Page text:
Two students and a teacher have tested positive for the coronavirus at a school where some of Supreme Court nominee Amy Coney Barrett’s children attend, The New York Times and Washington Post reported.
Parents of students at the private Trinity School in South Bend, Indiana, learned of the positive tests Thursday. That’s 12 days after the Sept. 26 Rose Garden “superspreader” COVID-19 event where President Donald Trump formally announced Barrett’s nomination. Barrett attended with her husband and some of their children.
A White House source told the Post that Barrett’s children have tested negative, never showed symptoms, and were kept out of school after information emerged that some who had attended the Rose Garden event had tested positive for COVID-19. But it wasn’t until late Oct. 1 that Trump tweeted that he and first lady Melania Trump had tested positive. Both were at the Rose Garden event, and Barrett’s children sat with the first lady without masks or social distancing.
The anonymous White House official did not specify how long the children stayed home from classes, but said school officials approved their return to the classroom, according to the Post. It was also unclear when the Barrett children were tested. Rapid-result tests taken too soon after exposure can often be inaccurate.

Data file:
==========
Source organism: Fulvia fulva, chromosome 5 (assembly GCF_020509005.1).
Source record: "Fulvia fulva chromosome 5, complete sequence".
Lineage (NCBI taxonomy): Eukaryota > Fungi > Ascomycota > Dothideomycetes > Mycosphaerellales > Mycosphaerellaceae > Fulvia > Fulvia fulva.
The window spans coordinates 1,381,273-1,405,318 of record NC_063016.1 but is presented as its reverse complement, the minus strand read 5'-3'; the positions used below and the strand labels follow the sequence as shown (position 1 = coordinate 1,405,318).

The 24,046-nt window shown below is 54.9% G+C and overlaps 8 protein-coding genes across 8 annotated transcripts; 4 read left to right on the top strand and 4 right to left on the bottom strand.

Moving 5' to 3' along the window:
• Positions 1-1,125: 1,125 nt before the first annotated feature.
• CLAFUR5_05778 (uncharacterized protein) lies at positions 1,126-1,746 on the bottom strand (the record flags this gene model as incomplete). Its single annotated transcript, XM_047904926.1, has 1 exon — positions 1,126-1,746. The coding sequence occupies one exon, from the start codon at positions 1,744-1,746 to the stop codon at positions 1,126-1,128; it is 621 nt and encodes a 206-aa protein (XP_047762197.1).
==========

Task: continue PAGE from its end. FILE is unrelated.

Others at the school who were in close contact with the two students and a teacher who tested positive were notified and asked to quarantine, reported the Post, which obtained emails from the school to parents. Barrett’s family was not notified, according to the Post source.
“We understand that this sort of situation can create uncertainty,” school principal John A. Lee wrote in an email to parents. “However, we have been assured at this point that the risk of exposure for other individuals at Trinity School who were not identified as close contacts is no greater than the risk of getting the virus in the general community.”
White House spokesman Judd Deere refused to discuss the situation with the Post or the Times. “The Barrett children should be off-limits. Period,” he said.
At least 35 people linked to the Rose Garden event or those who attended it have tested positive for COVID-19. Extremely few people attending wore masks, and most were observed not following social distancing guidelines recommended by the Centers for Disease Control and Prevention to help stop the spread of the potentially lethal COVID-19. Instead, close to 200 people attending sat shoulder to shoulder in the Rose Garden.